China, Philippines discuss joint South China Sea projects
BEIJING (AP) — Philippine Foreign Secretary Alan Peter Cayetano hailed a “golden period” in ties with China on Wednesday despite differences over the South China Sea as the countries discussed how they might conduct joint development projects in the disputed waters.
Cayetano made the remarks in Beijing after meeting with his counterpart Wang Yi, who said the two countries will advance discussions on “offshore oil and gas exploration.”
“This way, the South China Sea disputes will no longer block the development of bilateral ties, but rather the South China Sea will be turned into a source of friendship and cooperation between our two countries,” Wang said.
China and the Philippines have long tussled over islands and reefs in the South China Sea and since taking office in 2013, Xi has taken a hard line on issues of Chinese sovereignty.
Kicking off his second five-year term on Tuesday, Xi declared in a fervently nationalistic address to the ceremonial legislature that China would never cede “one inch” of its territory.
China rejected an international tribunal’s 2016 ruling invalidating much of its claim to virtually the entire South China Sea in a case brought by the Philippines.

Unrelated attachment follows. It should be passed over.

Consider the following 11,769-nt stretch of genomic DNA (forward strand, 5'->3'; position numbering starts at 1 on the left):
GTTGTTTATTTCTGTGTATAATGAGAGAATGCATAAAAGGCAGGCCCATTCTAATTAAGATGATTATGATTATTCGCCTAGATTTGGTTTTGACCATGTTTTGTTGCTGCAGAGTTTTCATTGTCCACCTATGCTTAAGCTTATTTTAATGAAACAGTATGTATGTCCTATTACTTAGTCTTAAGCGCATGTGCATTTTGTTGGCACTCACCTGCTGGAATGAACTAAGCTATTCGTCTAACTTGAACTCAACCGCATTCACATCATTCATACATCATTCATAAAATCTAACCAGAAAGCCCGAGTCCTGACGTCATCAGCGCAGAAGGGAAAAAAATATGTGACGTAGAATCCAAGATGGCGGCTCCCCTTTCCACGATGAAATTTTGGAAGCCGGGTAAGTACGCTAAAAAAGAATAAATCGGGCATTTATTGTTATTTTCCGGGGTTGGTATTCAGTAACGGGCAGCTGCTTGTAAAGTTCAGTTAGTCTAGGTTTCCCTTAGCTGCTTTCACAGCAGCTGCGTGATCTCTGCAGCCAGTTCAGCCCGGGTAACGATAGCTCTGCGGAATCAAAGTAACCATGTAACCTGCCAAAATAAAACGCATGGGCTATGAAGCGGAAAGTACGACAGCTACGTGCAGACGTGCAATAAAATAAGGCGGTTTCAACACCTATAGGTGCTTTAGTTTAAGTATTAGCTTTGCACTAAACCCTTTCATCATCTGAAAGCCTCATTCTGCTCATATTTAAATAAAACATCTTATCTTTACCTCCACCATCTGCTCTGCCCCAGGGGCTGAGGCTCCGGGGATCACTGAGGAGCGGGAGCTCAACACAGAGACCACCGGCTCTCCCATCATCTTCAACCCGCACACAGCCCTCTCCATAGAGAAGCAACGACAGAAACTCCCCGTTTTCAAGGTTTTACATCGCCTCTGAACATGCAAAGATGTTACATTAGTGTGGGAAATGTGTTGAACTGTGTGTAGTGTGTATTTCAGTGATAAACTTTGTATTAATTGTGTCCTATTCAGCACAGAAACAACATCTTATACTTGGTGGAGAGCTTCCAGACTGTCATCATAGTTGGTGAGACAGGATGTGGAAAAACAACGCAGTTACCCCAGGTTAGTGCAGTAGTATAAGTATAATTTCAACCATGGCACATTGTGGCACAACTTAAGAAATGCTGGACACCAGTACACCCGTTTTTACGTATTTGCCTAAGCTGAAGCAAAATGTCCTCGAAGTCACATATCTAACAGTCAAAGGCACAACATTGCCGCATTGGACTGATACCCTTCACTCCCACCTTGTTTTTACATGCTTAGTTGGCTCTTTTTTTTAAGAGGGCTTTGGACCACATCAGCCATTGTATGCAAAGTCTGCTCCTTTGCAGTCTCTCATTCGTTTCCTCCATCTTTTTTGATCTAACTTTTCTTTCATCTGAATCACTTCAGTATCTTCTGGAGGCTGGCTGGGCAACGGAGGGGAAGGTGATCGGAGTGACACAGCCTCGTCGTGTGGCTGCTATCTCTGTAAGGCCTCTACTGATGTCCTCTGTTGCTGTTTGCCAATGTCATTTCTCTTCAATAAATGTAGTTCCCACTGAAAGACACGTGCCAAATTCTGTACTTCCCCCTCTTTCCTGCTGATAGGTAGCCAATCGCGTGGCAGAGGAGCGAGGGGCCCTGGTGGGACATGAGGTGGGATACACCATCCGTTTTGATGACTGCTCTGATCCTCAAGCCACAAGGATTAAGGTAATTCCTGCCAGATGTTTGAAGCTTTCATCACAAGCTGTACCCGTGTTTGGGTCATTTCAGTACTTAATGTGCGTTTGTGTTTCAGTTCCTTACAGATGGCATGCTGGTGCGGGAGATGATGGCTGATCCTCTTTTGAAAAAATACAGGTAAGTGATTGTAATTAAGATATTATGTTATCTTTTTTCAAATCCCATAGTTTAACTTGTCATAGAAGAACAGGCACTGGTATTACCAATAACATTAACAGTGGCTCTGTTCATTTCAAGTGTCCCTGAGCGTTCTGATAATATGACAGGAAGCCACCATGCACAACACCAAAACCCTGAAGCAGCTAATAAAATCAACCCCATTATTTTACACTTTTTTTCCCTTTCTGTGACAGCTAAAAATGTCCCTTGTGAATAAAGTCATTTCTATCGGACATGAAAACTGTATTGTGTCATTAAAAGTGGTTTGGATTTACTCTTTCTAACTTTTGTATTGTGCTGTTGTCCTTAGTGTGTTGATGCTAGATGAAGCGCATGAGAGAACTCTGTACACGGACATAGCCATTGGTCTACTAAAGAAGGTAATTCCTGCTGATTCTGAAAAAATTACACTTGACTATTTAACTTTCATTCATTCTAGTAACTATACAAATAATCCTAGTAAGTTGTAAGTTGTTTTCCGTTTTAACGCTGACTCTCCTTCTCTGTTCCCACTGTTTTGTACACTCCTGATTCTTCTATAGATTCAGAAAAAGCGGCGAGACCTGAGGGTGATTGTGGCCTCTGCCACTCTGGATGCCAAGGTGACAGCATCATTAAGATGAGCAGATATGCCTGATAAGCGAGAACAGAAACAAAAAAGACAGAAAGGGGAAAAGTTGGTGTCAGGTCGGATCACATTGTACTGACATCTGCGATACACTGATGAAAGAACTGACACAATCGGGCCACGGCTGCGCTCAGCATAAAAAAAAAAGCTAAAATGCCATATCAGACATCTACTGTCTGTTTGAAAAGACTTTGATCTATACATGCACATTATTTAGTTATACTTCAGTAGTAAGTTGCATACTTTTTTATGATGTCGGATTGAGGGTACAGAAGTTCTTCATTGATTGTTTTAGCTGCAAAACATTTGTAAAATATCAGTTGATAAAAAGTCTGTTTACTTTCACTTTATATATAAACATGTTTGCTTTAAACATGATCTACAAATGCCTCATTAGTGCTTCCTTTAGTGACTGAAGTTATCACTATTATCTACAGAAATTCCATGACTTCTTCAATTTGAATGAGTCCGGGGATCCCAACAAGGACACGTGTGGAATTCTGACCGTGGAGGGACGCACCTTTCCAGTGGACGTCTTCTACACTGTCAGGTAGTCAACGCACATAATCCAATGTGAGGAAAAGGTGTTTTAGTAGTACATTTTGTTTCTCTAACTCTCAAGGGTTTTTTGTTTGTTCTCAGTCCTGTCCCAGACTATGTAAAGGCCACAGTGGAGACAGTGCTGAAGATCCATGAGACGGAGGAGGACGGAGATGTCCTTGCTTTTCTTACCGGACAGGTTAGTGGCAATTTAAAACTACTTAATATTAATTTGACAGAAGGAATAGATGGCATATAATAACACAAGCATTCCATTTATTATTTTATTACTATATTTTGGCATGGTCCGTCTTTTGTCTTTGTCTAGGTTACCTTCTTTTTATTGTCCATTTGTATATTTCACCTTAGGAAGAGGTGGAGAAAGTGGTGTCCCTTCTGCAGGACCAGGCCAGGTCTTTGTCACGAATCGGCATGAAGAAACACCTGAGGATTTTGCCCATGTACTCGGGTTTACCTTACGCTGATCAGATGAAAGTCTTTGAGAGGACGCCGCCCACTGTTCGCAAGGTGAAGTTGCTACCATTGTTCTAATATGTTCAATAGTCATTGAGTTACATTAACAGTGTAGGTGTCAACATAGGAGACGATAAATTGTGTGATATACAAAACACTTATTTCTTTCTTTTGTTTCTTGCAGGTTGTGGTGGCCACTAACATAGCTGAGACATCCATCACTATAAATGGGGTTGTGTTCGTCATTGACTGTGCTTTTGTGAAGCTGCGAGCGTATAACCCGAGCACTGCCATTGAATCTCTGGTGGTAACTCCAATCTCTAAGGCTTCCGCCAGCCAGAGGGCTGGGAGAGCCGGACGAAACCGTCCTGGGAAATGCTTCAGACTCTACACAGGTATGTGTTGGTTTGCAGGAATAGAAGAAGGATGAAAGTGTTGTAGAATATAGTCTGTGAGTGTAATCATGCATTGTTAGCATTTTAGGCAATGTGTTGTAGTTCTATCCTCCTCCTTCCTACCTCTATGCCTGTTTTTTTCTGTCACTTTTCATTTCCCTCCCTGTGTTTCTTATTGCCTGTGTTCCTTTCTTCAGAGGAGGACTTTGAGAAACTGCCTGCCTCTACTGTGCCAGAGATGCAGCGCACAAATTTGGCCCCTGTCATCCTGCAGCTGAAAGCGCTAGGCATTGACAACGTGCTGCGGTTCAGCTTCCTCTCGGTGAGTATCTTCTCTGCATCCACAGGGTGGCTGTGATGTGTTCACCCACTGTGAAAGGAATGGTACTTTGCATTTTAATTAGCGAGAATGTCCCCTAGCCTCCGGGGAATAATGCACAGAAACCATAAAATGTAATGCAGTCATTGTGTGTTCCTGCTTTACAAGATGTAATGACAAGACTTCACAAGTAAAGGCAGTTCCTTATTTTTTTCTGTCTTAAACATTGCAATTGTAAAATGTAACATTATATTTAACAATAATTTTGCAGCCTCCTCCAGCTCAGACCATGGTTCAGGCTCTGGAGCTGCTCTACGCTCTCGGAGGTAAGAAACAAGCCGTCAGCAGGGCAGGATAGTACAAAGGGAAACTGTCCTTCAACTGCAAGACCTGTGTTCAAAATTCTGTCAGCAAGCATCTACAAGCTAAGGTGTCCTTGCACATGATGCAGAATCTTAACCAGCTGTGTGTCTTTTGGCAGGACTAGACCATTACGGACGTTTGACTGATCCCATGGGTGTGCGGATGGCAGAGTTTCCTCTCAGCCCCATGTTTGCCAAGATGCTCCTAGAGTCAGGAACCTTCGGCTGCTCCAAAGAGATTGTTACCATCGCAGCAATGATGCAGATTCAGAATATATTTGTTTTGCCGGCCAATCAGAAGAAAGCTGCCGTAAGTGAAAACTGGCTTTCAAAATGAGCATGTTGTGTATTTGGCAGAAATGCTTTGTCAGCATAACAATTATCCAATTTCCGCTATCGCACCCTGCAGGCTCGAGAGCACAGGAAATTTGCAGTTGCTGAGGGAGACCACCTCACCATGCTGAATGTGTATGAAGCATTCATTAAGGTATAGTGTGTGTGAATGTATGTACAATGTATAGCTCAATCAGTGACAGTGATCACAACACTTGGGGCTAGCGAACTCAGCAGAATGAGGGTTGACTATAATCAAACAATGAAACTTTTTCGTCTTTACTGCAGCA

But Philippine President Rodrigo Duterte has pushed for closer relations with Beijing, downplaying the dispute over territory claimed by both sides and courting Chinese aid and investment. For its part, China has eased pressure on Philippine fishermen and is working with the 10 members of the Association of Southeast Asian Nations to reach a code of conduct to avoid frictions while operating in the area where an estimated $5 trillion in international trade passes annually.
Cayetano said Duterte will be attending the Boao regional economic forum on China’s Hainan island next month, adding that the Philippines looks forward to welcoming Xi for a state visit.
“Our relationship is in a golden period, and with very positive momentum, we are now ready to face more challenges together,” Cayetano said. He expressed confidence that China and the Philippines will find “a suitable legal framework” for their different viewpoints on the South China Sea.
Along with rich but diminishing fishing stocks, the South China Sea is believed to hold deposits of oil, gas and other resources.